Students being students, the prospect of a selfie with severed heads at a dental training conference is way cooler than privacy laws and proper lab etiquette.

Graduate dental school students and a top University of Connecticut orthodontics professor took a selfie with two severed heads used for medical research at a training workshop at Yale University last year – an episode Yale officials called “disturbing” and “inexcusable”.

The selfie was taken in June at the Yale School of Medicine during the 2017 DePuy Synthes Future Leaders Workshop, which focused on dental-related facial deformities.

The Associated Press obtained a copy of the photo from a person who received it through a private group chat.

Maybe it’s wrong, but I’m deeply amused by this (mostly because I don’t have to deal with it or clean up the mess). Situations like this are at the intersection of like six different sets of rules all competing for who gets to come down the hardest. Who will institute the severest consequences, UConn or Yale? Will the severed heads be yanked from use? Will the FedGov get involved because HIPAA? SO MUCH DRAMA.

Severed heads are the weirdest non-sequitur, and I love absurdist humor. And this is absurdist humor in real life!

Yale spokesman Thomas Conroy said the School of Medicine took the matter very seriously. He said there was clear signage forbidding photography at each entrance to the laboratory. He also said the symposium was not part of Yale’s anatomy program, and the heads in the selfie were not donated to Yale.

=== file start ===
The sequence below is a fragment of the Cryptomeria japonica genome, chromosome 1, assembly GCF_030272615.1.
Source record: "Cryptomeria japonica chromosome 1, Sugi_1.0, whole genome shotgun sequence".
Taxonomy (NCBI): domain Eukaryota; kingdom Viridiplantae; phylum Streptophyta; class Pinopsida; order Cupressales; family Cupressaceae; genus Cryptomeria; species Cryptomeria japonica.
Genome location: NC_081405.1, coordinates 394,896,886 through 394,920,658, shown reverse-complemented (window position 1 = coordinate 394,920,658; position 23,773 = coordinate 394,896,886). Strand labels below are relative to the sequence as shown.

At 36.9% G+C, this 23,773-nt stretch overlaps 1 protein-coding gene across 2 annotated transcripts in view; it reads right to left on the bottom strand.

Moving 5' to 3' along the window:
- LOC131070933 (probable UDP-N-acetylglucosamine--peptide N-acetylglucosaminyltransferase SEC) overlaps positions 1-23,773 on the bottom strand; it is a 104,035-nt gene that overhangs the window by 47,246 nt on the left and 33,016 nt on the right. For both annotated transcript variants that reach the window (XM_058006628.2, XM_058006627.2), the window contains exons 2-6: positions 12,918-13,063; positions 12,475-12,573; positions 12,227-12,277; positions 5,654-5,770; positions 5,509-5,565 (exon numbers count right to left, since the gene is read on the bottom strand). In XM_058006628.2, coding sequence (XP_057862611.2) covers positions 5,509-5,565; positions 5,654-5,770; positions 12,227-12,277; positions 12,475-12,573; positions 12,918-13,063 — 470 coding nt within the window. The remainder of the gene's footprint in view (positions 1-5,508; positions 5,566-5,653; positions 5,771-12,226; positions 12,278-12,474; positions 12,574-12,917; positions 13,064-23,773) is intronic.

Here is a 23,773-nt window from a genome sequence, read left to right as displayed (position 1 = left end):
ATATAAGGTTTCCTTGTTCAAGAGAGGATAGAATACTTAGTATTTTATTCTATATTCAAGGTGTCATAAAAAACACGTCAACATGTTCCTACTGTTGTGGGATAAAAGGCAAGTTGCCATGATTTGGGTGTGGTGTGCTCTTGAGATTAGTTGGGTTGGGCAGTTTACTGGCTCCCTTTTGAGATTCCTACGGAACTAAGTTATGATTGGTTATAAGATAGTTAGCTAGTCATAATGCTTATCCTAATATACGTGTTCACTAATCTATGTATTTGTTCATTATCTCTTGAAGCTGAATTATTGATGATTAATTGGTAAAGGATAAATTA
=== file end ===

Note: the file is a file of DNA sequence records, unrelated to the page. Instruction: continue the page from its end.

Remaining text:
It was not clear how the heads were obtained.

No one’s going to admit that they have severed heads in their anatomy lab basement? Trust me, when you walk through the anatomy freezer at the right time and hear the saw going full blast, you know what’s going on.

Of course the Yale School of Medicine is taking this seriously. The biggest problems with privacy in a School of Medicine is that–unlike educational privacy laws–HIPAA is actually enforced. Most schools do a training designed to scare people into following privacy laws, but this is not the first time that a student has hit the jackpot of stupidity by sharing a medical-related photo on social media.

Remember, kids: even metadata can count as protected health information.

(The unspoken thing here is that HIPAA breaches can cost millions of dollars in fines and corrective action plans.)

The drama of academia, folks.